7 Canine Species from Belgium

Belgian Laekenois, Belgian Malinois, Belgian Sheepdog, Belgian Tervuren

Belgium claims ownership to a number of dog breeds. A few small-sized dogs contributed their skills as watchdogs, rat killers, and close friends. In the past, several native Belgian dog breeds were working dogs—used to herd cattle, guard flocks, and safeguard the farm.

Read on to meet seven dog breeds from Belgium. 

  • 01 of 07

    Belgian Laekenois

    The Belgian Laekenois is one of four closely related Belgian shepherd dog breeds (pronounce lak-in-wah) (the other three are the Belgian Malinois, Belgian Sheepdog and Belgian Tervuren). All four varieties were employed to guard and herd cattle, as well as to keep people and property safe. They were all of a similar size and body type. They are categorized in Belgium as several kinds of the Belgian Shepherd Dog, with coat type and color being the primary distinctions between them. The rarest of the Belgian shepherd breeds, the Belgian Laekenois, is called after the town of Laeken in the Brussels area. The very wiry coat of the Laekenois gives the dog a disheveled appearance. The breed is attentive, devoted, and loving to its family. The Belgian Laekenois is a member of the American Kennel Club Herding Group in this country.

    Breed Overview


    Height: 24 to 26 inches (males); 22 to 24 inches (females)

    Weight: 55 to 65 pounds

    Coat: Medium length double coat with wiry texture and curly nature

    Coat Color: Red, fawn, or gray with traces of black on muzzle or tail

    Life Expectancy: 10 to 12 years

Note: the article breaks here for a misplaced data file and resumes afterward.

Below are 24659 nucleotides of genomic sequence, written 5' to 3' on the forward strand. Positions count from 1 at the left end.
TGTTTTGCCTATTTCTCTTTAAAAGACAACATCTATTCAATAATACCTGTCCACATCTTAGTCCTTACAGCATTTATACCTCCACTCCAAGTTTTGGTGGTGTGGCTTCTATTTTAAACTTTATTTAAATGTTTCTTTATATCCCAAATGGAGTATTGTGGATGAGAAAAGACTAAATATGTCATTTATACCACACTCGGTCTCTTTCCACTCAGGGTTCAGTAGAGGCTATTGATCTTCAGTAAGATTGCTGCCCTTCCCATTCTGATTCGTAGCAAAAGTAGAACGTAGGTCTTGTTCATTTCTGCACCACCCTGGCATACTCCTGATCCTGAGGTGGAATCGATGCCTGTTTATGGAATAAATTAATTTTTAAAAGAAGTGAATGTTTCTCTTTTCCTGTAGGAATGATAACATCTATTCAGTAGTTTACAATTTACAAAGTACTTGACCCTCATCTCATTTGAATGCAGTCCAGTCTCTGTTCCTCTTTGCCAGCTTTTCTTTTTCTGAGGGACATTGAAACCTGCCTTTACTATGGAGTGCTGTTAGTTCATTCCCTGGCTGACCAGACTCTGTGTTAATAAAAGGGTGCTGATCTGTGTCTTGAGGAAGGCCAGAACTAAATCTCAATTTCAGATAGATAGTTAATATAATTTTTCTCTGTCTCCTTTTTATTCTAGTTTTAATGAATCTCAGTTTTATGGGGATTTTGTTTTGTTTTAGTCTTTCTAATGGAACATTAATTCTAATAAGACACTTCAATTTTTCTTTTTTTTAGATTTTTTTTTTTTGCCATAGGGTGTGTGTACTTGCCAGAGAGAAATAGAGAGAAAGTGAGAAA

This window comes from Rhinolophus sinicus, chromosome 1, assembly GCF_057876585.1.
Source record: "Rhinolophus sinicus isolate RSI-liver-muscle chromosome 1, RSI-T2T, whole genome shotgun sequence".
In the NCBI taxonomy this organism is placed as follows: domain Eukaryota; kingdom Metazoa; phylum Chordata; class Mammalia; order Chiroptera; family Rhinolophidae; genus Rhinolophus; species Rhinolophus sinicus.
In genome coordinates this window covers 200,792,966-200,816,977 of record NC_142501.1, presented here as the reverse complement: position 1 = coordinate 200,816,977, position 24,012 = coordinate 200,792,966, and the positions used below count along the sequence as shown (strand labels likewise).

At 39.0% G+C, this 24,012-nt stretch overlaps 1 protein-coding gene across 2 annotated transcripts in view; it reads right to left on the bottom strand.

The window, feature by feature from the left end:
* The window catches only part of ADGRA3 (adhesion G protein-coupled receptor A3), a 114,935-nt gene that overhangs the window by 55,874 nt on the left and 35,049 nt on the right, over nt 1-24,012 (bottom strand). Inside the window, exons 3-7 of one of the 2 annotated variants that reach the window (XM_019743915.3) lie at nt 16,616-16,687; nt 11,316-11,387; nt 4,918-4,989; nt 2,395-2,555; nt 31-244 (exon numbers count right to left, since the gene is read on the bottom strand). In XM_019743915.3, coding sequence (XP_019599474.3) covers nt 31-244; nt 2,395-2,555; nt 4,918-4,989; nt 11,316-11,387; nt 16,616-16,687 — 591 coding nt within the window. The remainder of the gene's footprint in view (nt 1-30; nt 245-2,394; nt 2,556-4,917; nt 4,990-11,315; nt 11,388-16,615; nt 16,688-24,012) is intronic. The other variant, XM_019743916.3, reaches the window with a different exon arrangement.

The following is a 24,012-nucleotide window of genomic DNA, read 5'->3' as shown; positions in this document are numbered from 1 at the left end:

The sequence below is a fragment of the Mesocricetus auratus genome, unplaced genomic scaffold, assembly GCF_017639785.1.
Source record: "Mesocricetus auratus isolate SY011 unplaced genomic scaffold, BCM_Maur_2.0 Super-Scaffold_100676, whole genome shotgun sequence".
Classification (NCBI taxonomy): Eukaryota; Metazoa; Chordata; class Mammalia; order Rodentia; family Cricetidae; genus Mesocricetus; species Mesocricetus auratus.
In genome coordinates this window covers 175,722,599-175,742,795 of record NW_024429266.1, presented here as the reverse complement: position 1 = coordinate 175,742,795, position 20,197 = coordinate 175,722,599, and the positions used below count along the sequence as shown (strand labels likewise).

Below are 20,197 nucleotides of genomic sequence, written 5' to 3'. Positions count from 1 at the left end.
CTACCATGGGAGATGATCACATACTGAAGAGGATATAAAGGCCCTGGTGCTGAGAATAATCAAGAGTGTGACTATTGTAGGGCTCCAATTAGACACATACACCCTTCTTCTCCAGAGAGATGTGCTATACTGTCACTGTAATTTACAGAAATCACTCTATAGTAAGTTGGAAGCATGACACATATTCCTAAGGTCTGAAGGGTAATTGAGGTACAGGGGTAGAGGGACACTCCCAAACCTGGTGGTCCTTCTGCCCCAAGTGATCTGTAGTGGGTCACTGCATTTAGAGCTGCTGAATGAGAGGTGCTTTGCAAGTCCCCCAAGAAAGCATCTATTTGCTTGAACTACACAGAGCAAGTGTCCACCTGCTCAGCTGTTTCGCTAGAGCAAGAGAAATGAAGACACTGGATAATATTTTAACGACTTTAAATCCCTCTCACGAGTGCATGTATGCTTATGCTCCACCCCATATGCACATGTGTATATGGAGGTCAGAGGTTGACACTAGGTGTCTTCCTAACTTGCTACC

• 02 of 07


    In the Malines area outside of Brussels, the Belgian Malinois was created. The Malinois was a sheep herder and a farm and family guardian, just like its relatives. Only the Malinois has a short coat among the varieties of Belgian shepherd dogs. Due to its extensive employment as military dogs and police K-9s, the Malinois may be the most well-known Belgian shepherd breed in the United States. Sometimes people confuse the Malinois with the more popular German Shepherd Dog. The Belgian Malinois is similar in many aspects, but has a somewhat distinct physical appearance with a square body contour and a lighter physique. Some people claim that the Malinois has a more strong attitude and drive than a German Shepherd because of its shorter coat than the German Shepherd's. The Malinois is a member of the AKC Herding Group in the United States.

    Breed Overview


    Height: 22 to 26 inches at the shoulder

    Weight: 50 to 80 pounds

    Coat and Color: Short double coat in rich fawn to mahogany; mask and ears are black

    Life Expectancy: 14 to 16 years

  • 03 of 07


    The only Belgian shepherd dog breed with a long, pure black coat is the Belgian Sheepdog. Although the breed is referred to as the Belgian Sheepdog in the United States, it is known as the Groenendael (pronounced Groan-en-dahl) in other countries. This name comes from the hamlet of Groenendael, where this particular Belgian shepherd dog variation was first developed. The Belgian Sheepdog was employed as a police and military dog as well as to herd sheep and cattle. The Belgian Sheepdog of today is still very adaptable and is trained for employment in law enforcement, search and rescue, as therapy and service dogs, as well as to compete in sports like obedience, agility, herding, schutzhund, tracking, and more. AKC Herding Group includes the Belgian Sheepdog.

    Breed Overview

    Group: Herding

    Height: 22 to 26 inches

    Weight: 55 to 75 pounds (male), 45-60 pounds (female)

    Coat and Color: Thick double-coat, black color

    Life Expectancy: 12 to 14 years

  • 04 of 07


    The Belgian Tervuren, one of the breeds of Belgian shepherd, resembles its cousin, the Belgian Sheepdog, the most (Groenendael). The coats of the two breeds are identical—long, thick, double—but the Tervuren's ranges from rich fawn to reddish mahogany with a black overlay and a black mask on the face, whereas the Belgian Sheepdog's coat is complete black. The town of Tervuren, where the breed as it is known today was standardized, is where the Belgian Tervuren gets its name. The Tervuren needs a lot of activity to expend its copious energy, just like other Belgian shepherds do. They are incredibly devoted and sometimes possessive with their human relatives and want a lot of care. The AKC Herding Group includes the Belgian Tervuren.